Month: October 2017

Connect Batch of Azure VMs to Log Analytics (OMS) via PowerShell

So, you have a bunch of Virtual Machines (VMs) in Azure, and didn’t used an ARM template, and now need to connect the VMs to Log Analytics (OMS). Earlier this month, I demonstrated on this can be done with the ARM portal, here’s that blog post. Of course, this has to be done individually and can be very tedious if you have 10’s or 100’s of machines to do this to… All I can think of is PowerShell!

Here is a script I tweaked that Microsoft has already provided but for a single VM. I have just tweaked it to automate and traverse through your entire resource group, and add ALL VMs within the RG to Log Analytics.

Here is the link to Microsoft TechNet for that script. Please test it out and let me know. And if it helped you out, please give it a 5 start rating.

Microsoft TechNet PowerShell Gallery

If all went well, your before and after should look similar to this. I had two test VMs in my Resource Group.

Before:

After:

(more…)

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What is Azure File Sync (AFS) and how to set it up?

Earlier this month, Microsoft introduced Azure File Sync (AFS). So, what is Azure File Sync (AFS)?

Azure File Sync is a cloud based backup solution for backing up and providing disaster recovery options for a single, or multiple file shares within a server, or multiple servers. Some of the benefits are:

  • Eliminates network and storage complexity and capacity planning, as it is done for you in Azure.
  • Changes to on-premises data are synchronized in real time to Azure, and file/folder backup is completely seamless to the end-user(s).
  • At the current time, AFS offers 120 days of data retention.
    • I suspect this will increase over time, and will allow administrators to have options with higher or lesser days of retention.

Setting up and configuring Azure File Sync is pretty quick. Below is how I setup Azure File Sync to sync a folder/files from my local server to Azure. AFS is pretty cool stuff, and I have been wanting to chat about it for some time (NDA). At any rate, getting AFS setup is pretty easy. Microsoft provides pretty good documentation on how to do this as well, but in my opinion, they have elected to omit some steps. Here is my take:

First you will need to create a new Azure File Sync Storage Sync. Within the Azure marketplace, search, “Azure File Sync“. Note, Azure File Sync is currently only available to a limited set of regions:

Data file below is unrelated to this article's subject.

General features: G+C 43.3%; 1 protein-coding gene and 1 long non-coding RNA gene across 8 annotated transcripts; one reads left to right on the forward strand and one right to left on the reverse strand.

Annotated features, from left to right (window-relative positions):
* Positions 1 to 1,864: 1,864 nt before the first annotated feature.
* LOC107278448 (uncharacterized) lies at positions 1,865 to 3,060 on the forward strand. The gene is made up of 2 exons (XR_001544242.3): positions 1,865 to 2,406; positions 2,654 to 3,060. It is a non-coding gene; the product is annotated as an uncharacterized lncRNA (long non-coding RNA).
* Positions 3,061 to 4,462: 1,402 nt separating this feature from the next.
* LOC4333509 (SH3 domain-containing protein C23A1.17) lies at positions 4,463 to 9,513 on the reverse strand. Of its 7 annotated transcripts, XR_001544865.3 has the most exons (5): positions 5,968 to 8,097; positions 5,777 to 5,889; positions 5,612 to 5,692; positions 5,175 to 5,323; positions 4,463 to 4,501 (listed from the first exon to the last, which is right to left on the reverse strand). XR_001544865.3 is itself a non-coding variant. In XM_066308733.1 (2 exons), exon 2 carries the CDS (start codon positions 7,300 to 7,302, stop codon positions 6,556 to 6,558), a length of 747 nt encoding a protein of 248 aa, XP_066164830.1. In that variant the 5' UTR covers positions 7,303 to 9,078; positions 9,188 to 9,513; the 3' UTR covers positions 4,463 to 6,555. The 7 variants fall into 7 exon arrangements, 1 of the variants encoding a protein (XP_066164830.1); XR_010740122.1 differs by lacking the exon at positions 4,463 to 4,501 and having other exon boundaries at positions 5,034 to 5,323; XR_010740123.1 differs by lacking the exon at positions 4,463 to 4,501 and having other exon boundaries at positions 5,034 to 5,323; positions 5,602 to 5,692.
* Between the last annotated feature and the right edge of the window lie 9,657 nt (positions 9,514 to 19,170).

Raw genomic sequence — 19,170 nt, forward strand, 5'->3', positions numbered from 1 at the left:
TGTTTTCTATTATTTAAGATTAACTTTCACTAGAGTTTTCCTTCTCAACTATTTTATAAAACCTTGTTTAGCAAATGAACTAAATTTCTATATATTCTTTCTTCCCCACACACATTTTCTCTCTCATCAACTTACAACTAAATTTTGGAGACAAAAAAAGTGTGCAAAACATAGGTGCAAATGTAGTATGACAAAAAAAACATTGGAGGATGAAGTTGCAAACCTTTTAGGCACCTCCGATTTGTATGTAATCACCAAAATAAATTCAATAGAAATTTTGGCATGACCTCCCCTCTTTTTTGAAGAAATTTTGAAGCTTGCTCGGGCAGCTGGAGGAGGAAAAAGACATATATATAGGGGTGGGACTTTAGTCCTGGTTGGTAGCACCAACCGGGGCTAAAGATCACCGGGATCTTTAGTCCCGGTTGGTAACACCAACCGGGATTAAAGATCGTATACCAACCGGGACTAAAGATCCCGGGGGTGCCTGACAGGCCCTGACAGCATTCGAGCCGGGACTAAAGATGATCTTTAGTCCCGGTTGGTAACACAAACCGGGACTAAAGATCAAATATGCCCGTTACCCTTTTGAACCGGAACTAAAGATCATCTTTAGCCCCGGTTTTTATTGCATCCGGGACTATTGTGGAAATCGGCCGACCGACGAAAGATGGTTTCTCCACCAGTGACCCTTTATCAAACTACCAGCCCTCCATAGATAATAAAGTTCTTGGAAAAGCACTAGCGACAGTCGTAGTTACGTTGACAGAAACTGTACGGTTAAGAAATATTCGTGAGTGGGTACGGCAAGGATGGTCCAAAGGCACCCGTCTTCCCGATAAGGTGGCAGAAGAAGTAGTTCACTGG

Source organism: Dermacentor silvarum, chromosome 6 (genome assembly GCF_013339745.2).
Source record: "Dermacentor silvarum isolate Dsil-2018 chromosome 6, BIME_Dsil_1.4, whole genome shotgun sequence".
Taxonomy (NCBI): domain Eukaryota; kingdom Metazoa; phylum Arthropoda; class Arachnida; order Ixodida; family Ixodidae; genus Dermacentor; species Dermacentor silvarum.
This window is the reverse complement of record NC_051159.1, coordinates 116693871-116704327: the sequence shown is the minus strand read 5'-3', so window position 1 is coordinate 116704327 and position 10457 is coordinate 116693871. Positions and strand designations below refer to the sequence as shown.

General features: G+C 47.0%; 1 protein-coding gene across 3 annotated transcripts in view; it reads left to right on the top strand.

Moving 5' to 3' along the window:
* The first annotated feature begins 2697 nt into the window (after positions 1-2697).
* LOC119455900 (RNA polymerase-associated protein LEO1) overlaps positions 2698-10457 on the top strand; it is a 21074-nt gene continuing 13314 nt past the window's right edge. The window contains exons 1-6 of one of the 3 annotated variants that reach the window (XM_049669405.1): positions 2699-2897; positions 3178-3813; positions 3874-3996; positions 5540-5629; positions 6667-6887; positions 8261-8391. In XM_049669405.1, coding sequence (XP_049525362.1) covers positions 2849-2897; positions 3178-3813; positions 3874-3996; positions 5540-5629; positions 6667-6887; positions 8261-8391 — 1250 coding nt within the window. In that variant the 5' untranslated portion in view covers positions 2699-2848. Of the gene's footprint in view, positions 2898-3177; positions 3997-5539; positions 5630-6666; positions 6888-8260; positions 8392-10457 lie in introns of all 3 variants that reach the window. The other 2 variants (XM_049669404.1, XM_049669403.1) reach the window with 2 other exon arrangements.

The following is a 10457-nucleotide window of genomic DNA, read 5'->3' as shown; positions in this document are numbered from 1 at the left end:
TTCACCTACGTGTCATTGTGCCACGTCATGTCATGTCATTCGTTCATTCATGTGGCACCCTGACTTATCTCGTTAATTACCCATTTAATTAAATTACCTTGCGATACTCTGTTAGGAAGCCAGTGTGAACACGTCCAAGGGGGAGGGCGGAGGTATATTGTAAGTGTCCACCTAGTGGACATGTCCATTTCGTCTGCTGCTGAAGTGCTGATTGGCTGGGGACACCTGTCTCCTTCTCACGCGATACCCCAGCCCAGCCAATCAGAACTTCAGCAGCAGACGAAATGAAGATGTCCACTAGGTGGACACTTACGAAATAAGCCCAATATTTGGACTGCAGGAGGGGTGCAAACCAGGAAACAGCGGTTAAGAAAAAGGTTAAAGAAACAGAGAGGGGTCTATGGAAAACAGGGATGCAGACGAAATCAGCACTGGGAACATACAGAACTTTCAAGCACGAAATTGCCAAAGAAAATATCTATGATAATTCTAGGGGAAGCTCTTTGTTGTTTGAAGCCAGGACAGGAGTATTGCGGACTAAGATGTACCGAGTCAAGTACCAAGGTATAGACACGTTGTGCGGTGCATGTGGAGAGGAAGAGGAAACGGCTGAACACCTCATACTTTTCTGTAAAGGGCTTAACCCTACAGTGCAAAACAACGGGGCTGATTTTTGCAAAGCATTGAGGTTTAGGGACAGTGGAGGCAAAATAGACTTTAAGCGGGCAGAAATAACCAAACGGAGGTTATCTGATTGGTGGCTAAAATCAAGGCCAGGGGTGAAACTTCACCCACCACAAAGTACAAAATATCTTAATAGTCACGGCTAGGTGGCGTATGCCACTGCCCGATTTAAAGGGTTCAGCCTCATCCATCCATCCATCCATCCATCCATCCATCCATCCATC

• South East Asia
  • Australia East
  • West Europe
  • West US

Once created, under Sync, and getting started, download the Storage Sync Agent.

Note, Azure File Sync currently only works with Windows Server 2016 and Windows Server 2012 R2 (servers must be installed with a GUI — no core).

Download and install the agent on your local server, and configure it to the Storage Sync Service you just created in Azure.

Whoops, since this a brand new server install, there is no AzureRM PowerShell modules installed. Go ahead and launch PowerShell as an Administrator, and execute the cmdlet, “Install-Module AzureRM -force

Okay, back to the install. Remember to select the Storage Sync Service you just created in Azure

Once the install is complete, go back to Azure, and under Sync, Registered Servers, your local server should now be present.

Great, now we need to create a Storage account. We can either chose an existing storage account, or create a new one – I chose the ladder.

Regardless with route you take with the Storage account, go into the Storage account properties, and scroll down to File Service, and select Files.

Create a File Share, give it some name, and some quota. I gave it 1GB, as this is simply for testing and PoC. The file path is the same file path you want to backup to AFS. This file path should already exist on your local server(s).

Now go back to your Azure File Sync, and under Sync, and Sync Groups, create a new Sync Group. Within the Azure File Share, select the File Share we just created within our Storage account.

Finally, now we can create an server endpoint. Go back to your Sync Groups, and create a new server endpoint. Here you will need to specify the file/folder you will want to share/copy/backup to your Azure File Sync (AFS).

And that is it! Next I will show you how you can actually restore from your Azure File Sync.

Connect Azure VMs to Log Analytics (OMS) via ARM Portal

Let’s say you have a bunch of machines in Azure, and want them communicating with Azure Log Analytics (aka OMS). Well, I am pretty sure that last thing you want to do is deploy the Microsoft Monitoring Agent to each machine, manually…

Well, now you can connect a VM to Log Analytics (OMS) with just a few clicks.

Go into the ARM (Azure Resource Manager) portal, and navigate to your “Log Analytics” blade, select your OMS workspace name, and within the Workspace Data Sources, select Virtual Machines.

Here you should have your machines that currently live within Azure. As you can see, there is one machine that is not connected to the OMS workspace. Let’s connect it now.

Select the VM in question, and you will now be presented with the following:

Make sure the VM is online/running, and select Connect. The VM must be online in order for the extensions to be passed through.

Give it a few moments, and there we go! No manual agent deployment.

 

We can also verify now in OMS, to see our new machine chatting with Log Analytics. (Go into the Agent Health solution/title)